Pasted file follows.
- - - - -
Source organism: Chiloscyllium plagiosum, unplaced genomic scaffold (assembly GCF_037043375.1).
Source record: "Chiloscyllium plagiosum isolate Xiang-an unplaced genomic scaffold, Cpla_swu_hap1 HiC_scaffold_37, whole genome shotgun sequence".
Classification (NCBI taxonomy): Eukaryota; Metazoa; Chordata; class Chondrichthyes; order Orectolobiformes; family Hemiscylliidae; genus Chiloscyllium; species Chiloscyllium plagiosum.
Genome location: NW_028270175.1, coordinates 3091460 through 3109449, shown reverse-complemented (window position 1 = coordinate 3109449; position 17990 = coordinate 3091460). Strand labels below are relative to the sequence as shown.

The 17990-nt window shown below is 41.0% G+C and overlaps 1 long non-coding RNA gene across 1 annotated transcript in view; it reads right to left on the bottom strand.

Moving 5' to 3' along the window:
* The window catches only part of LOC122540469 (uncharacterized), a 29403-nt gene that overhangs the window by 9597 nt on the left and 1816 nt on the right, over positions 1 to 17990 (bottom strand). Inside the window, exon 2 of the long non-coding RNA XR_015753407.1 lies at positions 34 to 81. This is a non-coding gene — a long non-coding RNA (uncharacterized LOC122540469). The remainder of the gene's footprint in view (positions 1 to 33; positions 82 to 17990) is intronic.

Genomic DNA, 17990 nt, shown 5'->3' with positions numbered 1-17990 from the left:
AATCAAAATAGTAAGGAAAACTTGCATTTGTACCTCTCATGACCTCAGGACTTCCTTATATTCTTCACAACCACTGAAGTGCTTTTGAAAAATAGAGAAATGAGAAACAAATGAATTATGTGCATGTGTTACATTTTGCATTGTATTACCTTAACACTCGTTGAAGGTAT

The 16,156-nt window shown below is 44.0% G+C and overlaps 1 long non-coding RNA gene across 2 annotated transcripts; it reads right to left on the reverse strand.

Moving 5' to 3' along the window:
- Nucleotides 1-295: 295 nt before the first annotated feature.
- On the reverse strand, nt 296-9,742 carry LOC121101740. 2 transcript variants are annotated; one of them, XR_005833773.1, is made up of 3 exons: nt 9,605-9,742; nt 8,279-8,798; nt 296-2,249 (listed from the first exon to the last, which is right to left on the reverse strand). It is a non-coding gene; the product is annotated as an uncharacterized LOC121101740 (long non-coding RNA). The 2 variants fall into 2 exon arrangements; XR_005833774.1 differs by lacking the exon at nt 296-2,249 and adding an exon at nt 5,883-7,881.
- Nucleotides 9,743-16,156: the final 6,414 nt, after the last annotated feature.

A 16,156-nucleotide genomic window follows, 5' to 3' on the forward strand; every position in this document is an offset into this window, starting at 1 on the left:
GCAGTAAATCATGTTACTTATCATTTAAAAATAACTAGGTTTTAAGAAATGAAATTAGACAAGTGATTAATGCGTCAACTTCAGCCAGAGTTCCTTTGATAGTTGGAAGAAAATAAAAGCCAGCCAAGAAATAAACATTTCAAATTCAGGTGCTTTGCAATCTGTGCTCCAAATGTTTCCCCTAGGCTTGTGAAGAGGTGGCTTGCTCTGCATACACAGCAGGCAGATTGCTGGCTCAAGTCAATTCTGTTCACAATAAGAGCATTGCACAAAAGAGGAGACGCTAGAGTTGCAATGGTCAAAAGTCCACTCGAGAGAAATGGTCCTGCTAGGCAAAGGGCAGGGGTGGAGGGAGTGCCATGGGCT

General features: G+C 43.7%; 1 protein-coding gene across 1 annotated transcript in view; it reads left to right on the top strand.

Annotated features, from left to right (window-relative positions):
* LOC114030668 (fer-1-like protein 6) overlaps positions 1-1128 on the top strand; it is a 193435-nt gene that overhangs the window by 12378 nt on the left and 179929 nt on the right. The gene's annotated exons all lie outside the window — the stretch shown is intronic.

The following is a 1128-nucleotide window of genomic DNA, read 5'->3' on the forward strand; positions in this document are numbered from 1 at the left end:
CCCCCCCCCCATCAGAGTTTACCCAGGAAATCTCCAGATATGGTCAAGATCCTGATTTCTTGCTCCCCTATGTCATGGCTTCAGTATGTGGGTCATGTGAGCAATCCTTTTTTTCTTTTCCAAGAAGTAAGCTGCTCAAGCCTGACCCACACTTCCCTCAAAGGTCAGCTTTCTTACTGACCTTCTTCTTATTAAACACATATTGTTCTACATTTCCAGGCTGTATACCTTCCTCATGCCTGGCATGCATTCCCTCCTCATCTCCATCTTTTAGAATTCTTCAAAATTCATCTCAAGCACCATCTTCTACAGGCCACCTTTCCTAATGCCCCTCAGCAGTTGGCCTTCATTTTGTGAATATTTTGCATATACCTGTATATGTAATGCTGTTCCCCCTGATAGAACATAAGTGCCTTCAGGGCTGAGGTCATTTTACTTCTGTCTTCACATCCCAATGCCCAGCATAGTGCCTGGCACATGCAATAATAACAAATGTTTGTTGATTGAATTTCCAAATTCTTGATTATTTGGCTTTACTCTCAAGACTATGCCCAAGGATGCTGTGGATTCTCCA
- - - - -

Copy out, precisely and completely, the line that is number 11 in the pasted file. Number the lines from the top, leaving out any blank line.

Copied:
Moving 5' to 3' along the window: